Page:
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Darren Pang on D&C: Roberto Luongo ‘able to handle adversity’

NBC and Versus NHL [1] analyst Darren Pang joined the Dennis & Callahan show Wednesday morning to talk about the Stanley Cup [2] finals. To hear the interview, go the Dennis & Callahan audio on demand page [3].

Pang, a former NHL [4] goaltender, was asked about how Roberto Luongo [5] will respond after the Canucks netminder surrendered eight goals in Monday night’s Game 3.

“I’ve really watched him a lot and seen the way he’s reacted. Every time he’s tested, he seems to bounce back. He’s a much more resilient probably person and athlete than he was a couple of years ago. I think he’s able to handle adversity. All that being said ‘€¦ it’s tough after the game, because first of all, you’re competitive so you’re not ‘€” embarrassed is not the right word ‘€” but you’re a little humiliated, you’re humbled, and you’ve got to find a way to go forward.”

Pang said the Bruins would do well to make sure not to have any let-up in their aggressive approach so that Luongo has to prove himself immediately.

“I’m really interested to see the first 5-10 minutes,” he said. “No. 1, to see how much pressure Boston puts on him. No. 2, how confident he is in the net. Where his balance is at. Where his positioning is at. I’ve always found that if Roberto Luongo is falling down on his stomach, then that’s the time to pounce on him. Because it’s all about balance for me when I watch Roberto Luongo.

“Boston deserves a lot of credit. I thought they did an excellent job of finally getting inside. They finally put a little pressure on him. They screened him, they fired pucks high, they made it difficult for him. The first two games he was excellent, but I don’t think Boston put enough traffic or pressure in front of Roberto Luongo.”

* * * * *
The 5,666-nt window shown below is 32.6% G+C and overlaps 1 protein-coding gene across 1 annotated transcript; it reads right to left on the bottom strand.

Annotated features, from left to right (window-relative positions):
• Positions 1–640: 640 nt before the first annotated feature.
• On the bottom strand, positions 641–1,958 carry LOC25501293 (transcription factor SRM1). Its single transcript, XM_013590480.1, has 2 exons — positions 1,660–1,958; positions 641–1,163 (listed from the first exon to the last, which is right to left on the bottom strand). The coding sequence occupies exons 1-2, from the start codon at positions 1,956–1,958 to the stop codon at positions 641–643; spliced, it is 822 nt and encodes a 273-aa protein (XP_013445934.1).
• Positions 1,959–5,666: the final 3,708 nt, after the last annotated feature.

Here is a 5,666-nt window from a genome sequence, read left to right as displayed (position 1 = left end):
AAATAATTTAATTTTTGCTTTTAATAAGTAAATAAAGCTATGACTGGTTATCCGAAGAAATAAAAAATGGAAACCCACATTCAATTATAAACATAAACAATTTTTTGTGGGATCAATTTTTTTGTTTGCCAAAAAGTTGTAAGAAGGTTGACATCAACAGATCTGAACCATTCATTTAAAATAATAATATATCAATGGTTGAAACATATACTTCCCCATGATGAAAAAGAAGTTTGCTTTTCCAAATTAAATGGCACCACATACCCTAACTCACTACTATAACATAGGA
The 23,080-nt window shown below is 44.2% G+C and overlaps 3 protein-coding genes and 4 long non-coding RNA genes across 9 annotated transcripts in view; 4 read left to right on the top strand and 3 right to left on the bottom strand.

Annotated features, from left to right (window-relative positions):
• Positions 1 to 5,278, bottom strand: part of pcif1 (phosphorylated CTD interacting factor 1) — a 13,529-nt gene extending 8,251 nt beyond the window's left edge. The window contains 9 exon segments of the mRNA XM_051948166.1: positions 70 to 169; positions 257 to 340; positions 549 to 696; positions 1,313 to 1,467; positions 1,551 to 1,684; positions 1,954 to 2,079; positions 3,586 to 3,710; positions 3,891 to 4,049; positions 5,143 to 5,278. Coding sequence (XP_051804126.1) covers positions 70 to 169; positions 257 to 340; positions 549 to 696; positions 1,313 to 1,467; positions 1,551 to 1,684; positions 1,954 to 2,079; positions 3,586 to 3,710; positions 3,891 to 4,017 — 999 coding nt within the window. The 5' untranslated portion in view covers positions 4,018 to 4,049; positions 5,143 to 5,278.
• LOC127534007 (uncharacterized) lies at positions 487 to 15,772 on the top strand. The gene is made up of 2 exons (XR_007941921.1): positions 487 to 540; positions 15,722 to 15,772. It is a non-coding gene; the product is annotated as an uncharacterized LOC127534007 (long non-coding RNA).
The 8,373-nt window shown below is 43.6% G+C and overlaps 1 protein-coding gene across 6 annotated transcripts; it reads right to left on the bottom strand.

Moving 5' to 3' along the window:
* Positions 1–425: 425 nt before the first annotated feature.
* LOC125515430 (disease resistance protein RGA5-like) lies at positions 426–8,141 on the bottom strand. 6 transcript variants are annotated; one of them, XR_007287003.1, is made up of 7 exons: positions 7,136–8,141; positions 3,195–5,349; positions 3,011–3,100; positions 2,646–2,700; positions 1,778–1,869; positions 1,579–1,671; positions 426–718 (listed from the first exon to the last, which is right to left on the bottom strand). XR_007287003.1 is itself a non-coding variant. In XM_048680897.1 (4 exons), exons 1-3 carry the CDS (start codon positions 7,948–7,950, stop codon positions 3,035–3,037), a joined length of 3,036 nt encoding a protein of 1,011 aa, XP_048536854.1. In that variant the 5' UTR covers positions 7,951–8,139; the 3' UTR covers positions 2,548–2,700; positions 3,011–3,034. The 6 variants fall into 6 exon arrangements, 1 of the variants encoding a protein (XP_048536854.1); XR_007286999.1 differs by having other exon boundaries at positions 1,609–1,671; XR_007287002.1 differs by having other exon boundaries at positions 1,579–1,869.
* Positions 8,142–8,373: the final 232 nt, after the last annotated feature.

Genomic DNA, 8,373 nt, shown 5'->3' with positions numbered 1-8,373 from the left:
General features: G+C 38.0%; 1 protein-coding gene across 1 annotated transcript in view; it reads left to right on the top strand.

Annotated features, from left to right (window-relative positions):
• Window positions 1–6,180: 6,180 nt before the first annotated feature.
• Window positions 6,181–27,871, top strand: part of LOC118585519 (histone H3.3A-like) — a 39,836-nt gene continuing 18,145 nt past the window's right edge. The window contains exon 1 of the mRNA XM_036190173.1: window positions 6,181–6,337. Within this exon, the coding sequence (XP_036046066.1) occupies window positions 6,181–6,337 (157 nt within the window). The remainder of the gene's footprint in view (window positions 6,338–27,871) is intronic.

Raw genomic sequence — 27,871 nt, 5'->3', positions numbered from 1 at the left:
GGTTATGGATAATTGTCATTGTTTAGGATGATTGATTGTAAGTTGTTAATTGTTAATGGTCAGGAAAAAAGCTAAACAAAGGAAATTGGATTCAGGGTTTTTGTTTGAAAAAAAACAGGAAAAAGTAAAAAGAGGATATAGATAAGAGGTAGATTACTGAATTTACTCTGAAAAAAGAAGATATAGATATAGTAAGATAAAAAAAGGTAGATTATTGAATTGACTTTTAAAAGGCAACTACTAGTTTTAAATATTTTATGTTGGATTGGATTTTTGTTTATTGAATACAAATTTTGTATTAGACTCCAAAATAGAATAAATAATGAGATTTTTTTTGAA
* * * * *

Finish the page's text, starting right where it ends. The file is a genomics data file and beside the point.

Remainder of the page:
Luongo told Canucks coach Alain Vigneault not to pull him in the rout, but Pang questioned that decision.

“My thinking would be, when it was 5-0, I don’t care what the goalie says, I’d get him out of my net,” he said. “That would just be my opinion, for a lot of reasons. The game’s gotten away. Anytime somebody could go crash the net and inadvertently fall on top of you. Somebody could bite his finger off, and he wouldn’t have a finger. So, you never know what could happen.”

Asked about the possibility of Tim Thomas [6] having a similarly disastrous game in this series, Pang said it’s highly unlikely.

“I would be very stunned,” he said. “I was stunned when it happened the other night. I guess I shouldn’t say I’d be stunned because it’s already happened once. But eight’s a lot of goals. I think the defensive mindset of both teams makes it very difficult to score that many goals. So, yeah, I would be floored if that happened, certainly against Tim Thomas, and if it happened again.

“Both goaltenders are different goaltenders. But they’re here for a reason, and they’re up for the Vezina trophy for a reason. One might be a little unorthodox at times, but he’s got a great mind for the game of hockey ‘€” I’m talking about Tim Thomas. He sees play develop, he never quits on a play. It would be the exception rather than the rule if he were to give up eight goals in a game.”

Looking at who has the edge in series, Pang said he’s softened his stance that the Canucks are the favorites.

“Before Game 1, I thought that Vancouver had the edge depth-wise,” he said. “We talked a lot in the playoffs about their depth on the blue line, and that’s proven to be a big part of the Vancouver Canucks [7]. I thought that they were the quicker team in making in-game adjustments, that they play a real good five-man-on-the-puck game. Their power play is incredible. Going in, we knew that Boston’s power play has been really ineffective. We know that. So, the special teams were certainly in favor of Vancouver.

“But now you’re watching it and Boston’s very much alive. Very, very much alive. This is another game in which they’re probably playing it as a Game 7, because going to Vancouver down 3-1 doesn’t reek of winning the Stanley Cup.

“I’m impressed with Boston. I have been throughout the playoffs. They never go away. They’ve got a real resilient mentality. And so, for that, I think we’re into a long one now. I thought Vancouver would win this Stanley Cup final in six games before it started. Now, really, I’m not quite sure. And that’s the great thing about the Stanley Cup finals.”